Ericsson to pay $1B to resolve corruption investigation

Ericsson to pay $1B to resolve corruption investigation

An Ericsson subsidiary pleaded guilty on Friday.

Swedish telecommunications company Ericsson will fork over more than $1 billion to resolve investigations by the Department of Justice and Securities and Exchange Commission into its improper business practices, the DOJ announced Friday.

Subsidiaries of the company, Ericsson, are in trouble for how they conducted business in countries from Kuwait to China. Ericsson subsidiary Ericsson Egypt Ltd. pleaded guilty on Friday to violating the Foreign Corrupt Practices Act by making and improperly recording millions of dollars’ worth of payments globally.

“Today, Swedish telecom giant Ericsson has admitted to a years-long campaign of corruption in five countries to solidify its grip on telecommunications business,” U.S. Attorney Geoffrey S. Berman said in a statement. “Through slush funds, bribes, gifts, and graft, Ericsson conducted telecom business with the guiding principle that ‘money talks.’ Today’s guilty plea and surrender of over a billion dollars in combined penalties should communicate clearly to all corporate actors that doing business this way will not be tolerated.”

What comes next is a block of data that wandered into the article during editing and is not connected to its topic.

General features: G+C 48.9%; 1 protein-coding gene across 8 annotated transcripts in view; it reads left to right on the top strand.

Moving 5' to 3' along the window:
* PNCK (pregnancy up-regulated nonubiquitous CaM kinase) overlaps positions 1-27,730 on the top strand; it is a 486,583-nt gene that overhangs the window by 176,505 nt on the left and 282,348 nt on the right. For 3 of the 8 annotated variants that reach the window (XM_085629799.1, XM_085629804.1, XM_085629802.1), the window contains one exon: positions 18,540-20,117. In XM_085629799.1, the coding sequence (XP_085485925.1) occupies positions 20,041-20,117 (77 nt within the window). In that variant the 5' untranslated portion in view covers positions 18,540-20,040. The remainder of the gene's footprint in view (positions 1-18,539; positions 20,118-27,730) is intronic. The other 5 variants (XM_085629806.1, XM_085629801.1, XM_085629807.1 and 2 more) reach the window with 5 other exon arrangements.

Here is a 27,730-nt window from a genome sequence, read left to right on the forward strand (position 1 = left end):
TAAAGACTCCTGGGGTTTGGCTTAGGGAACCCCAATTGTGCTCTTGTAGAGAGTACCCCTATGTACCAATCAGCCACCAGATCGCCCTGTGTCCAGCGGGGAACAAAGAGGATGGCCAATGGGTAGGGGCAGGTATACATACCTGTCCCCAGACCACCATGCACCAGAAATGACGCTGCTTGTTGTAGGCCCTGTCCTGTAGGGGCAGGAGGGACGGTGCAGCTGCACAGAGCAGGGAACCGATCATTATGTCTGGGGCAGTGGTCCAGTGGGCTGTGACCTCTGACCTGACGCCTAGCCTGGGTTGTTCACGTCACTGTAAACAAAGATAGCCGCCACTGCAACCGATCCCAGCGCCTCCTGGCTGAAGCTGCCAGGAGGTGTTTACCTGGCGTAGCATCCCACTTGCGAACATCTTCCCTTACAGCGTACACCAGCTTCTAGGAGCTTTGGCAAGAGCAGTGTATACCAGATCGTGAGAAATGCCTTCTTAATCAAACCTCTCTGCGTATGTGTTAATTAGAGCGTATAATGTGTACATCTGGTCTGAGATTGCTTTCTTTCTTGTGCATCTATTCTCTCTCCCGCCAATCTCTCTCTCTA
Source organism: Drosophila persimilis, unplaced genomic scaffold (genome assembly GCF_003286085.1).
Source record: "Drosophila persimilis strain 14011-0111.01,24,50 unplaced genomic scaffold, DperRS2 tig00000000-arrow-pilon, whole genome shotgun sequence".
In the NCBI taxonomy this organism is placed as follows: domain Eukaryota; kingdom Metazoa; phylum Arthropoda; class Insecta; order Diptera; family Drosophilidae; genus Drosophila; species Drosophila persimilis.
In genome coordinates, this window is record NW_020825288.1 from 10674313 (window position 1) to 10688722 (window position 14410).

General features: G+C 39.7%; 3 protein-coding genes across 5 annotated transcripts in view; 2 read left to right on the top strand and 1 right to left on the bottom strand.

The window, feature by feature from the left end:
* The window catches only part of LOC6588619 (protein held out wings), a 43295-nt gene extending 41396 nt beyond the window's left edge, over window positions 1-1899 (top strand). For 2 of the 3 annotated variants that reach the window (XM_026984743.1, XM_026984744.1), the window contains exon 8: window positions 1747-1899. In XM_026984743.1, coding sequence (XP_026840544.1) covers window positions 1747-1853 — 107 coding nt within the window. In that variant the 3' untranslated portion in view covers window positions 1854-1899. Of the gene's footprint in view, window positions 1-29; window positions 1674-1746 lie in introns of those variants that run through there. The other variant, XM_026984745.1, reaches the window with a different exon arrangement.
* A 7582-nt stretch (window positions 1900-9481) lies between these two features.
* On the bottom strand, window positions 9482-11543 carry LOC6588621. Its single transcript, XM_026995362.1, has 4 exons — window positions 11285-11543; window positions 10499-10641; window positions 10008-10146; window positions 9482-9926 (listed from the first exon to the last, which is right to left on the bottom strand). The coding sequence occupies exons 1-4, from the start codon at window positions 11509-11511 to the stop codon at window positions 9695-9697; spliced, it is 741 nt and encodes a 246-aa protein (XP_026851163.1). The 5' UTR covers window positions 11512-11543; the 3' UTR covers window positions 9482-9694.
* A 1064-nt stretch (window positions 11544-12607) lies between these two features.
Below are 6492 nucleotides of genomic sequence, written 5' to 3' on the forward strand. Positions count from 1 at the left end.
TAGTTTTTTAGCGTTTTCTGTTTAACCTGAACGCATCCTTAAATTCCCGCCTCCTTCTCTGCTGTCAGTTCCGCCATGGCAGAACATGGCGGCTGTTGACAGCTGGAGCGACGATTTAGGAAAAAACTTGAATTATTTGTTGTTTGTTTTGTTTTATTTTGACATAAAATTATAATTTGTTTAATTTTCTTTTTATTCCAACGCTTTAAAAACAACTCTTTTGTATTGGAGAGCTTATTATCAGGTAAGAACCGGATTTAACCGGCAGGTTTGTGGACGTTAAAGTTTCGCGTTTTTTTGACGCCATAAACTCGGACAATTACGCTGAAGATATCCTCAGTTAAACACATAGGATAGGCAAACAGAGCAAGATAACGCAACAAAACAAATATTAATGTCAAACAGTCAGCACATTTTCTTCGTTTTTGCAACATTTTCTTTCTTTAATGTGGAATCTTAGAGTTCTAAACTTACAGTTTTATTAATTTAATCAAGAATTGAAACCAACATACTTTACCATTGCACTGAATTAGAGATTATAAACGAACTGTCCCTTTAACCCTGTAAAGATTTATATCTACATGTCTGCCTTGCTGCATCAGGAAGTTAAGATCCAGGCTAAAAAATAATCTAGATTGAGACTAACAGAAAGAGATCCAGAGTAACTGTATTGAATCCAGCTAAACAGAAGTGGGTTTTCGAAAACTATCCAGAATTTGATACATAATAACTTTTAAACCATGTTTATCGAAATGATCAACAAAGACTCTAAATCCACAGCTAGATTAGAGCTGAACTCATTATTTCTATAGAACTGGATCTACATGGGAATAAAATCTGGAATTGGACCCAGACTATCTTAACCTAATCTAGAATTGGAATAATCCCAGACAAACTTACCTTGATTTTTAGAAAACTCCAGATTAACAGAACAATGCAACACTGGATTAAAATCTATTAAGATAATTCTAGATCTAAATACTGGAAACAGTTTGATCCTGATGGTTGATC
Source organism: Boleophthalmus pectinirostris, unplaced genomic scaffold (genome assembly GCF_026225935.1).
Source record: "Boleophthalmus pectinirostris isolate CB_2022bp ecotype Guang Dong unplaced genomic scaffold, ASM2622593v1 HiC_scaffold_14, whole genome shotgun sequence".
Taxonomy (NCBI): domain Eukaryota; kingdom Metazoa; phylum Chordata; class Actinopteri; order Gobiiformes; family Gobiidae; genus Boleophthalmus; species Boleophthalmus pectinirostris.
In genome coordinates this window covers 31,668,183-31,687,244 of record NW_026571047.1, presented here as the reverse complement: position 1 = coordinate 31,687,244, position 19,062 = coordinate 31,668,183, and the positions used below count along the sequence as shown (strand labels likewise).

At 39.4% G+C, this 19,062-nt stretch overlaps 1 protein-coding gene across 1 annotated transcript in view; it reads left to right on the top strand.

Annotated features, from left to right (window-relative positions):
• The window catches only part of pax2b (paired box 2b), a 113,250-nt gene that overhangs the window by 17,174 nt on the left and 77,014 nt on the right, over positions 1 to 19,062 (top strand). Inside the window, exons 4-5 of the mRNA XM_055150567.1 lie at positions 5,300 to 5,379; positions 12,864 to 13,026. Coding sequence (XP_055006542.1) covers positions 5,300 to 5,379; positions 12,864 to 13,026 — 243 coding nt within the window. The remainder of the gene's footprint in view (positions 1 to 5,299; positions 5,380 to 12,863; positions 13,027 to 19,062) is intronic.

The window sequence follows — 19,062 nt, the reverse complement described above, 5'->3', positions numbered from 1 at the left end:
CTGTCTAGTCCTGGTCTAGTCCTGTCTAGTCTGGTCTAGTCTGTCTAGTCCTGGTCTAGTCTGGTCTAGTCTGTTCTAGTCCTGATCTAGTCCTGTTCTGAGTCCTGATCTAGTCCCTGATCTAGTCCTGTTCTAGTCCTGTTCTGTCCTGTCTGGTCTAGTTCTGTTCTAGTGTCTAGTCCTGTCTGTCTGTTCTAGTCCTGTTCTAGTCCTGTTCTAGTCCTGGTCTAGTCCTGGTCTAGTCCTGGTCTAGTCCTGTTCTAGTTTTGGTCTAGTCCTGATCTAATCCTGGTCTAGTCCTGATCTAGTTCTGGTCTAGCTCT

Ericsson will pay a $520 million criminal penalty as part of a deferred prosecution agreement with the DOJ.

The company will also pay approximately $540 million to the SEC.

“I am upset by these past failings,” Ericsson CEO Börje Ekholm said in a statement. “Reaching a resolution with the US authorities allows us to close this legacy chapter. We can now move forward and build a stronger company.”

The DOJ alleged a laundry list of wrongdoing by Ericsson subsidiaries in order to gain an edge with state-owned telecommunications companies. Ericsson subsidiaries made payments through sham contracts, funneled money into Chinese travel expense accounts to pay for gifts and entertainment for foreign officials and improperly recorded payments to consulting companies in its books, officials alleged.

Source: Fox Business

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